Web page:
May 7, 2014
FDA: Stop Dispensing High-Dose Acetaminophen
Combination Products

Washington, D.C.—If pharmacists are presented with a prescription for a combination drug product containing more than 325 mg of acetaminophen per dose, they shouldn’t dispense it, even if the product is on their shelves, according to the FDA.

Instead, they should “contact the prescriber to discuss a product with a lower dose of acetaminophen,” according to a recent reminder from the government. The FDA also encouraged pharmacists to return the high-dose acetaminophen combination products to the wholesaler or manufacturer.

Those directives, as well as previous efforts to remove the products from the market, are to reduce the risk of liver injury to patients unaware of how much acetaminophen they may be taking in a variety of prescription products, according to the FDA. Over-the-counter acetaminophen products are not affected by the current changes; warnings about the possibility of liver damage already are on the OTC labels.

The FDA said, however, it is continuing to evaluate ways to reduce the risk of acetaminophen-related liver injury from OTC products and is looking at adding additional safety measures.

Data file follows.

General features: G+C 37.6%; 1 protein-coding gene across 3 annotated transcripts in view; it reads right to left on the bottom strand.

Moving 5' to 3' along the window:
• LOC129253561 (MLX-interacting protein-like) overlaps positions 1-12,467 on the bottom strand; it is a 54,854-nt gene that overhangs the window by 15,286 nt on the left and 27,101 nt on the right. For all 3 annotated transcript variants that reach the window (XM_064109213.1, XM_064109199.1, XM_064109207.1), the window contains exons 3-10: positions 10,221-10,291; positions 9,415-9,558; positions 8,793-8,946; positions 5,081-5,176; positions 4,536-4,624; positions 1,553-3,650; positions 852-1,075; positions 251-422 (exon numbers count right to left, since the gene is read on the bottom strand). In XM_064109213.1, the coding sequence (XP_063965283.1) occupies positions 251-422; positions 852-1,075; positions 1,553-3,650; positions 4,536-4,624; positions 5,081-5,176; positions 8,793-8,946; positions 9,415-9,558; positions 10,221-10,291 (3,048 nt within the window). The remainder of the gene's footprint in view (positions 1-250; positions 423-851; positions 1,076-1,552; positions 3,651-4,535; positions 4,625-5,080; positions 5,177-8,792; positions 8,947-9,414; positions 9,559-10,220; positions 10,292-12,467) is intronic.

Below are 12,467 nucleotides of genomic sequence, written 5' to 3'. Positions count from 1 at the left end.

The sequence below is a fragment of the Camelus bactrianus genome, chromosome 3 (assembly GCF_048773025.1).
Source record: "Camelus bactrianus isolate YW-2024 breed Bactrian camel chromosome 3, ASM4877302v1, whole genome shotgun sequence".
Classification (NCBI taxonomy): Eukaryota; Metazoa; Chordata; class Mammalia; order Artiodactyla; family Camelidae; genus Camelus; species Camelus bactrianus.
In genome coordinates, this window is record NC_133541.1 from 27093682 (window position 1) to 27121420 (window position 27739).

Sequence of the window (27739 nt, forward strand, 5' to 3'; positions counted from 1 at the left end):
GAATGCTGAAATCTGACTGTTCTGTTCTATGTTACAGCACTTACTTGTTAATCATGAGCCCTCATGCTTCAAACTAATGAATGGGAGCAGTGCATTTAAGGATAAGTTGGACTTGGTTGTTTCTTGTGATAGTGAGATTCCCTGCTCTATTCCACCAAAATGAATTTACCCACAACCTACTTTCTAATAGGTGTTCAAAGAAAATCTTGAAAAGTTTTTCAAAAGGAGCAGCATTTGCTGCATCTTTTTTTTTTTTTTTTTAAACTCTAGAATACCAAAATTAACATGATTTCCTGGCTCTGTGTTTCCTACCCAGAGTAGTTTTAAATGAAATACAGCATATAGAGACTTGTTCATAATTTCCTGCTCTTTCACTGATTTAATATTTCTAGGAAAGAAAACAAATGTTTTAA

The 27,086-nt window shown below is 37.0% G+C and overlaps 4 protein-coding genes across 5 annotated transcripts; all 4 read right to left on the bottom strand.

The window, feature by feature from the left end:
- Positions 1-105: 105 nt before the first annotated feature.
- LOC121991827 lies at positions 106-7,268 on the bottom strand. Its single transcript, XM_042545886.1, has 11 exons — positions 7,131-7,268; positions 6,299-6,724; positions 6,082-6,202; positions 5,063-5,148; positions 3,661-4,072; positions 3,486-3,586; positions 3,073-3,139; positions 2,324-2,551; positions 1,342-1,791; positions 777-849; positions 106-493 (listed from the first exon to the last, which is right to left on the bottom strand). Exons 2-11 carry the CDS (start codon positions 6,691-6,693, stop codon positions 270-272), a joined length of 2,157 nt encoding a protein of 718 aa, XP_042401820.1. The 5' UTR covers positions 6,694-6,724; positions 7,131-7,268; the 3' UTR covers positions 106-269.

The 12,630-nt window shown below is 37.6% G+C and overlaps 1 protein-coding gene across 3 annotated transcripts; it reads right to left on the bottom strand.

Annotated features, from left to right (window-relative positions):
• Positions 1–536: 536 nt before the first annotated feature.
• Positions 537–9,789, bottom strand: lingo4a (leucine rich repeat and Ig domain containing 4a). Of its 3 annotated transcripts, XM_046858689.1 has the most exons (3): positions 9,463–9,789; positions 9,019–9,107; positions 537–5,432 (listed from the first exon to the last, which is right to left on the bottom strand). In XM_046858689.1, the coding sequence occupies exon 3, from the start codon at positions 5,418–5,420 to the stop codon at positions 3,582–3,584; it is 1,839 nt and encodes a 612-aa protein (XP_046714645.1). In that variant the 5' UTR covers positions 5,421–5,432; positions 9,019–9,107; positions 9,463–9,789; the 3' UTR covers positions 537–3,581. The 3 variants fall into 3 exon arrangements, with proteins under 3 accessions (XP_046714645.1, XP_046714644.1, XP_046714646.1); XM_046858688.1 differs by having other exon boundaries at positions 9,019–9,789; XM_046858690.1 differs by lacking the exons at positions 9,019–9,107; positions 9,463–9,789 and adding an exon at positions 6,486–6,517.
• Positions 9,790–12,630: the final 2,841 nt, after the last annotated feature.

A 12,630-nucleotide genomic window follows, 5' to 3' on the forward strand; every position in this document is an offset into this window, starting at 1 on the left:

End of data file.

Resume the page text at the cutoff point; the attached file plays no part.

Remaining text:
In March, the FDA announced that all manufacturers of prescription combination drug products with more than 325 mg of acetaminophen per tablet, capsule, or other dosage unit had discontinued marketing the products.

“While all of these products have been discontinued and are no longer available, there are a few remaining manufacturers that have not taken the necessary administrative steps to voluntarily withdraw their applications,” the agency added.

The efforts to limit acetaminophen doses in combination products began in January 2011, when the FDA asked drug manufacturers to limit the strength in prescription drugs—predominantly combinations of acetaminophen and opioids. That included prescription products combining hydrocodone and acetaminophen, such as Vicodin and Lortab, and those containing oxycodone with acetaminophen, such as Tylox and Percocet.

In addition, a boxed warning highlighting the potential for severe liver injury and a warning underscoring the risk for allergic reactions were added to the label of all prescription drug products that contain acetaminophen.

About 2 months ago, two Federal Register notices were issued formally withdrawing the applications for all prescription combination drug products that contain more than 325 mg of acetaminophen per tablet, capsule, or other dosage. One notice immediately reversed FDA approval for the products where manufacturers voluntarily withdrew their applications. The second notice focused on six manufacturers who have discontinued marketing but have not correctly withdrawn their applications; FDA is beginning a process to lift approval for those products, also.

The FDA is also reminding manufacturers to update their drug lists to remove the combination products with high acetaminophen dosages and asking wholesalers to remove the product codes from their ordering system, while also returning the products to manufacturers.

U.S. Pharmacist Social Connect